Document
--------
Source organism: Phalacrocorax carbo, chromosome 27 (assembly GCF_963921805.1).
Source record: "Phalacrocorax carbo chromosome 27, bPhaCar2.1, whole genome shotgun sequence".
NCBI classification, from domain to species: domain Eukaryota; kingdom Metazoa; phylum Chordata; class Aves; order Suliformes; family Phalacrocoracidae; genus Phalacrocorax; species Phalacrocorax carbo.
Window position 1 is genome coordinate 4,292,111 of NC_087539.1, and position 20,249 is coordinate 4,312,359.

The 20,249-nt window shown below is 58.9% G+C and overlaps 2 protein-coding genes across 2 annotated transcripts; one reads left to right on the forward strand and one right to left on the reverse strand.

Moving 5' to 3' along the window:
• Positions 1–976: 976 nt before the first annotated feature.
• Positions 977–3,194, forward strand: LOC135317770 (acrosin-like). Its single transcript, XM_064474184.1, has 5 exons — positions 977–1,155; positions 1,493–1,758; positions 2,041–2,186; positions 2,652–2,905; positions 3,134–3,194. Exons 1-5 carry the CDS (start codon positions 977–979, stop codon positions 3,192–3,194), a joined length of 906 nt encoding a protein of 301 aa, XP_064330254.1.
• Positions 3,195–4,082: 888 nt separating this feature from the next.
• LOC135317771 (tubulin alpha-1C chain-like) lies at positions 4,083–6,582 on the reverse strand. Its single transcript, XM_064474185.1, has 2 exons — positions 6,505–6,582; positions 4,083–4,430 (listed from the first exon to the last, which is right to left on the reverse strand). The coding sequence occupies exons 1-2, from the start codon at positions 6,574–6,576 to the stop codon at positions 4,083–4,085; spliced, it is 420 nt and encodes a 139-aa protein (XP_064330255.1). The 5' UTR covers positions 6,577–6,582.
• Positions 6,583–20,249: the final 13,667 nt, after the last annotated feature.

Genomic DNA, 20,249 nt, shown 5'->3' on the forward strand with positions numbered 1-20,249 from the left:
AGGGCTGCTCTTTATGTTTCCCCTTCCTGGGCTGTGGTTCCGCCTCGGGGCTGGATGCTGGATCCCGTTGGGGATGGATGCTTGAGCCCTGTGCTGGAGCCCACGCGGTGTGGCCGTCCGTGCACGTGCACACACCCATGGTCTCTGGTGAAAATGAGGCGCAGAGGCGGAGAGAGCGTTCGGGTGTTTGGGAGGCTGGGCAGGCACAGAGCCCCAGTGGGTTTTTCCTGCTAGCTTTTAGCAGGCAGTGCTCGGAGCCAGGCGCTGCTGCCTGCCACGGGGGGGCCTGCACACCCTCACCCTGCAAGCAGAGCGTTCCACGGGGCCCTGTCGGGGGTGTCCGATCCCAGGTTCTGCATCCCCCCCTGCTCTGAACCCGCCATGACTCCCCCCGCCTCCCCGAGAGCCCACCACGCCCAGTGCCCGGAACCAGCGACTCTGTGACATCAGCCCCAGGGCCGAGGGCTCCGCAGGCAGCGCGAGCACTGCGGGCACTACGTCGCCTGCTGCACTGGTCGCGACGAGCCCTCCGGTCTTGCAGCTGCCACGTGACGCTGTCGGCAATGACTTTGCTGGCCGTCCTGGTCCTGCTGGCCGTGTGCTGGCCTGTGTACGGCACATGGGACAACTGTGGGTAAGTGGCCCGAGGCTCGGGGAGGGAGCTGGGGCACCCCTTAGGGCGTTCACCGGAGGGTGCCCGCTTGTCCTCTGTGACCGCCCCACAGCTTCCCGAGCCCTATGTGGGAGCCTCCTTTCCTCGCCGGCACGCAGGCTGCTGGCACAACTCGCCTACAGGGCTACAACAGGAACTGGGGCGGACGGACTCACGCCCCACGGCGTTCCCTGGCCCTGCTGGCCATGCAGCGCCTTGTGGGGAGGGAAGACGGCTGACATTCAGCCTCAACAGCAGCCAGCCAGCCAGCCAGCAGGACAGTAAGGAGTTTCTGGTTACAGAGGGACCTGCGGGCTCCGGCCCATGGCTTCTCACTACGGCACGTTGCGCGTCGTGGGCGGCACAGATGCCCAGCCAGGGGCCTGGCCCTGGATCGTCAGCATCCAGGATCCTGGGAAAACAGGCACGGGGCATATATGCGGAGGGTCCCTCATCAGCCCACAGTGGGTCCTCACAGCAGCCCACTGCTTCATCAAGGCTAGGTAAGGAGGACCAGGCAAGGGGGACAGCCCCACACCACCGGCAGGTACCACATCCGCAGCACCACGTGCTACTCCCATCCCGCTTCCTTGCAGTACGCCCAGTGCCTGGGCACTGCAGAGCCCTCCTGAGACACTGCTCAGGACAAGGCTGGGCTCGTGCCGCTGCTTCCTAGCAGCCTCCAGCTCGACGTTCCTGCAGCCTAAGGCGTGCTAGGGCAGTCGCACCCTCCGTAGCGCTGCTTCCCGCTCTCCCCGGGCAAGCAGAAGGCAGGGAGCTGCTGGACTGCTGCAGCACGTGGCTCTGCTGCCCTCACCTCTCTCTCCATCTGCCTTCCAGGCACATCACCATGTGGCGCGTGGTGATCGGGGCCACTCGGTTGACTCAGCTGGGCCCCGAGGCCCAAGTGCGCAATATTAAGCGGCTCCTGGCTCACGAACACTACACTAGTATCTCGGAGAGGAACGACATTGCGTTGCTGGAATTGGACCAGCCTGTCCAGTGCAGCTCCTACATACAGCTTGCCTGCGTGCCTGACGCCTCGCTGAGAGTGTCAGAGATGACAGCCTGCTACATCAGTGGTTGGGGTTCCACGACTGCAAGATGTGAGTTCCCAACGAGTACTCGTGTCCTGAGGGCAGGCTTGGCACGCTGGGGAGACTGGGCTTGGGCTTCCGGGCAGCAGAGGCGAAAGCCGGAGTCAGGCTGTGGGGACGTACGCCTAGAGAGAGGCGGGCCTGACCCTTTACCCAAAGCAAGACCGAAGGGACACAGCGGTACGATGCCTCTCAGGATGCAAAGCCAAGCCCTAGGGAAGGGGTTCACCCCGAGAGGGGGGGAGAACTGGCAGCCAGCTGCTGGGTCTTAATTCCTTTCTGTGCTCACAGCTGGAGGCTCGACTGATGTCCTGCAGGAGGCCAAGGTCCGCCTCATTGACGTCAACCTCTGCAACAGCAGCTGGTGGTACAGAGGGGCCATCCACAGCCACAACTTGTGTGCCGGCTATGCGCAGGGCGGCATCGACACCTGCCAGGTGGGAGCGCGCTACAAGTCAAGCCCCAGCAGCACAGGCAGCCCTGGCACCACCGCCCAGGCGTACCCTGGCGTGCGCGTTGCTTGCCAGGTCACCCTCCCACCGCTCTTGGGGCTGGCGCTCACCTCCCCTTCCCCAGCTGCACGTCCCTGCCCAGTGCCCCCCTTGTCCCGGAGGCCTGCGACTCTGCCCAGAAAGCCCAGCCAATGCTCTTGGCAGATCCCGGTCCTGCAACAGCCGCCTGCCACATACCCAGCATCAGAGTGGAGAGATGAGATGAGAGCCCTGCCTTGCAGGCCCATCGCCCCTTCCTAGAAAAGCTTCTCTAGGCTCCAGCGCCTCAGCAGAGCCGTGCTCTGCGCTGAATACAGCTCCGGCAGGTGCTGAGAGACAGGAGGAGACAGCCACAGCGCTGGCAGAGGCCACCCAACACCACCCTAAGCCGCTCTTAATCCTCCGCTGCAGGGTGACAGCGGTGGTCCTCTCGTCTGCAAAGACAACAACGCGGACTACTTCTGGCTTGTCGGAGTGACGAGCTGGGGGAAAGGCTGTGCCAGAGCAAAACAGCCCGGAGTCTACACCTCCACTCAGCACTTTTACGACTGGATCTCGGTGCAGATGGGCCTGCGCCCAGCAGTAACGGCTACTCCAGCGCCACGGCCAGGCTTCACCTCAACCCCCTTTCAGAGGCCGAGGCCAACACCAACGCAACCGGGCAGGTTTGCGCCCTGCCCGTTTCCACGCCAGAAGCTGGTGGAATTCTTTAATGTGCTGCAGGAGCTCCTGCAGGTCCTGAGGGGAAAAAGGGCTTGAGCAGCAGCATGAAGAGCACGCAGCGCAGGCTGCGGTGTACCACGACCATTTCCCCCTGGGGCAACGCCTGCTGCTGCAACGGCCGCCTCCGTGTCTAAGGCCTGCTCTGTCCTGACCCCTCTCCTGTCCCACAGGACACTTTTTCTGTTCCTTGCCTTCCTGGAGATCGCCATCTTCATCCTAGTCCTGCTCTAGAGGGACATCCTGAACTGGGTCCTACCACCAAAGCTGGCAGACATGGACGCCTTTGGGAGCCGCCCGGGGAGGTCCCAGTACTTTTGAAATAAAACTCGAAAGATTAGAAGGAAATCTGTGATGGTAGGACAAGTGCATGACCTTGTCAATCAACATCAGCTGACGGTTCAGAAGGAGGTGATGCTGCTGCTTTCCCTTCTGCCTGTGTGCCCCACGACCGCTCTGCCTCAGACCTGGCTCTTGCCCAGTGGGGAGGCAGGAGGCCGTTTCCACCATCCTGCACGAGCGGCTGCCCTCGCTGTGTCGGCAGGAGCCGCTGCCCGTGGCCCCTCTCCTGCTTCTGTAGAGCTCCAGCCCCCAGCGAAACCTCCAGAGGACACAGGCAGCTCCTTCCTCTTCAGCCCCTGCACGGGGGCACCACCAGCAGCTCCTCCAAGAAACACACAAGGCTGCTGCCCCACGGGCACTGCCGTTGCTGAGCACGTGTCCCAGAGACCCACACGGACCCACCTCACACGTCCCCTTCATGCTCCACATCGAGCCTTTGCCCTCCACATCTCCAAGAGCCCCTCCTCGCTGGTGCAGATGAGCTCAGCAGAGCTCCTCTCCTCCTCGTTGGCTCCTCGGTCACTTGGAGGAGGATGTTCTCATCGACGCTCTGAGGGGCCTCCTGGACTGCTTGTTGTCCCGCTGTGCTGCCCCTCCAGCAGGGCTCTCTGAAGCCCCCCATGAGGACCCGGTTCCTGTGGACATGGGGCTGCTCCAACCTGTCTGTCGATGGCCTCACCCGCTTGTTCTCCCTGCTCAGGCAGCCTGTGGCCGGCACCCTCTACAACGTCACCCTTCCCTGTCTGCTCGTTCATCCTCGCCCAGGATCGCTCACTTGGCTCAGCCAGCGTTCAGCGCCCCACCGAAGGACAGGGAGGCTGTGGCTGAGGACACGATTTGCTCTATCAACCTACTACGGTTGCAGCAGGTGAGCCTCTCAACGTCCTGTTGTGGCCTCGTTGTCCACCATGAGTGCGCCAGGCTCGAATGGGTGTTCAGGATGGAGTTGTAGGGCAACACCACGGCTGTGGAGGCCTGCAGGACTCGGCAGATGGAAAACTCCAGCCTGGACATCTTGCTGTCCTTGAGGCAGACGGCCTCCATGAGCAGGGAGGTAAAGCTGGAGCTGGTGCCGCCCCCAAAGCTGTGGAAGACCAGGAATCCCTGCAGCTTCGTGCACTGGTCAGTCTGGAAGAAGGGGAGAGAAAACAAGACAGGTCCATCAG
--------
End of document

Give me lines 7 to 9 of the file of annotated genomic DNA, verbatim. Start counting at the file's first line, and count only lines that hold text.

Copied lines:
• Positions 1–976: 976 nt before the first annotated feature.
• Positions 977–3,194, forward strand: LOC135317770 (acrosin-like). Its single transcript, XM_064474184.1, has 5 exons — positions 977–1,155; positions 1,493–1,758; positions 2,041–2,186; positions 2,652–2,905; positions 3,134–3,194. Exons 1-5 carry the CDS (start codon positions 977–979, stop codon positions 3,192–3,194), a joined length of 906 nt encoding a protein of 301 aa, XP_064330254.1.
• Positions 3,195–4,082: 888 nt separating this feature from the next.